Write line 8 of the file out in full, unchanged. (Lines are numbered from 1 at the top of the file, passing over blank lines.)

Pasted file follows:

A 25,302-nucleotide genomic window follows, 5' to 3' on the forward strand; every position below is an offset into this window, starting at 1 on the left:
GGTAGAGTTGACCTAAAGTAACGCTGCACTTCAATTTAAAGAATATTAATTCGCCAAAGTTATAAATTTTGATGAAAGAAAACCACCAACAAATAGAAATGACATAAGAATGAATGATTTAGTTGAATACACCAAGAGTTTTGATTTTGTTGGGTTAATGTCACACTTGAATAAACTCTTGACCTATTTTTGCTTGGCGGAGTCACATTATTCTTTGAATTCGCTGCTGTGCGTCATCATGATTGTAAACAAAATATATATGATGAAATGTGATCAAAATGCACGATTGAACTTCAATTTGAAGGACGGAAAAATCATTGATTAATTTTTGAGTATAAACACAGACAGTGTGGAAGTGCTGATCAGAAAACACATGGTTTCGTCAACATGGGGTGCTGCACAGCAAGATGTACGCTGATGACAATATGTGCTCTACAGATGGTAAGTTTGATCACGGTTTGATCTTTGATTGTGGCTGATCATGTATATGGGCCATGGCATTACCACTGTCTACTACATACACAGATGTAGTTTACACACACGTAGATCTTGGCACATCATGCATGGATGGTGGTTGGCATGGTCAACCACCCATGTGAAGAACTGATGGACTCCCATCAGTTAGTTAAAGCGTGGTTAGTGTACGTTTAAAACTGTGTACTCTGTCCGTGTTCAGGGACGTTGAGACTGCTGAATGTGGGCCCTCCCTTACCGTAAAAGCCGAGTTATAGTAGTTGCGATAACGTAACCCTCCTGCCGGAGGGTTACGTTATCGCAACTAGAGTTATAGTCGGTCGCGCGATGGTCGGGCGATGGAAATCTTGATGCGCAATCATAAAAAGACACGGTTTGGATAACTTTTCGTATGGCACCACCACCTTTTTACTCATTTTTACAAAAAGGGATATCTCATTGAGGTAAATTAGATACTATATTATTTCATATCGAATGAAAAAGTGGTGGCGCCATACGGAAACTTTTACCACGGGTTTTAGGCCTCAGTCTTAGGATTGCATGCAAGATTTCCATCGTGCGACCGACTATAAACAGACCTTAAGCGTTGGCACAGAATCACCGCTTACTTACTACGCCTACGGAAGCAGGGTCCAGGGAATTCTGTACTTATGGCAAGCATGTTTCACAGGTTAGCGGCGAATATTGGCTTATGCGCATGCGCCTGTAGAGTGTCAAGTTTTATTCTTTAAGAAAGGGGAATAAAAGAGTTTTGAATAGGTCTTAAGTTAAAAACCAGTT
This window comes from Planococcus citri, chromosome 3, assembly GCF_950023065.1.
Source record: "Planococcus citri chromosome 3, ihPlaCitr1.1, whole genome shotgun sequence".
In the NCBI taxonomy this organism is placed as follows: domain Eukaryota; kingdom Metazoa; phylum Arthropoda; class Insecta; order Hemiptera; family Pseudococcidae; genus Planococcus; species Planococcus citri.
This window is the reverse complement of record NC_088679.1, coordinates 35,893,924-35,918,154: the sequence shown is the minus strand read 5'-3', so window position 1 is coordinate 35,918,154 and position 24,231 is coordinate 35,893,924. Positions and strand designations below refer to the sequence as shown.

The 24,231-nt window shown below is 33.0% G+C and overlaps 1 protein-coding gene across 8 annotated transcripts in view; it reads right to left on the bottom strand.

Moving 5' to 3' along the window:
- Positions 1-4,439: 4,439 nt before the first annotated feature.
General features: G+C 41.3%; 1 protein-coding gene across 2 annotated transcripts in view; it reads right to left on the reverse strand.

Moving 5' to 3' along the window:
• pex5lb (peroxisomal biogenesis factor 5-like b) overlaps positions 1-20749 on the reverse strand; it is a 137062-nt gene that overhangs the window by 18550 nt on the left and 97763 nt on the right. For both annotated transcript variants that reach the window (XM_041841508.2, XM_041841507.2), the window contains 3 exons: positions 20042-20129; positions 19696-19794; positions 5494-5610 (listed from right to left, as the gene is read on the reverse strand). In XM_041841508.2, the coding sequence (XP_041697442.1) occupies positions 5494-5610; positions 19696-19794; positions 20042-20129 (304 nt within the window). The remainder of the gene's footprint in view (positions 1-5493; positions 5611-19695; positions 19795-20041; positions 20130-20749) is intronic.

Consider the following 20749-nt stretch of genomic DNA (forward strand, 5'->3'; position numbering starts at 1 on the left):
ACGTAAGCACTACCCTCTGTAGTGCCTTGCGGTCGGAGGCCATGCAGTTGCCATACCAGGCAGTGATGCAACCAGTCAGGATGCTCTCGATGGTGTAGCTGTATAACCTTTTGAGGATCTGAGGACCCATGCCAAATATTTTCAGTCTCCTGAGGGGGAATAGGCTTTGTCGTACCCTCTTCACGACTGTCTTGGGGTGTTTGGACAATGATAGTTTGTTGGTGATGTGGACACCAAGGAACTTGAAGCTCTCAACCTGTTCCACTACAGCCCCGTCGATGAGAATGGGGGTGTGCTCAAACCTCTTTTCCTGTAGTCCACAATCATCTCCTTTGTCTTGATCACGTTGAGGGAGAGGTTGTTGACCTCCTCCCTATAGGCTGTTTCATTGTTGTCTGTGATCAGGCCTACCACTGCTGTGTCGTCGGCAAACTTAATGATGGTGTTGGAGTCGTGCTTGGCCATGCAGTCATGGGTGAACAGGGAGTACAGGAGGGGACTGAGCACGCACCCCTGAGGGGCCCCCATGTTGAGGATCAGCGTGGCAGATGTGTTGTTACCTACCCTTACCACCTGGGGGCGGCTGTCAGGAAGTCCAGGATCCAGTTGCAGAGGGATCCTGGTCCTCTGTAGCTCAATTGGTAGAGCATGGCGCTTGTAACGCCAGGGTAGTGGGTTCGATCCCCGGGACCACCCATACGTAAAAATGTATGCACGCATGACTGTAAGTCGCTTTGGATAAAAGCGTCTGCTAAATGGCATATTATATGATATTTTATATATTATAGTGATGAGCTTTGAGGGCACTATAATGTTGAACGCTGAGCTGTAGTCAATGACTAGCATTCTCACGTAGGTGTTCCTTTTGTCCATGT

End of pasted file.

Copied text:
Moving 5' to 3' along the window: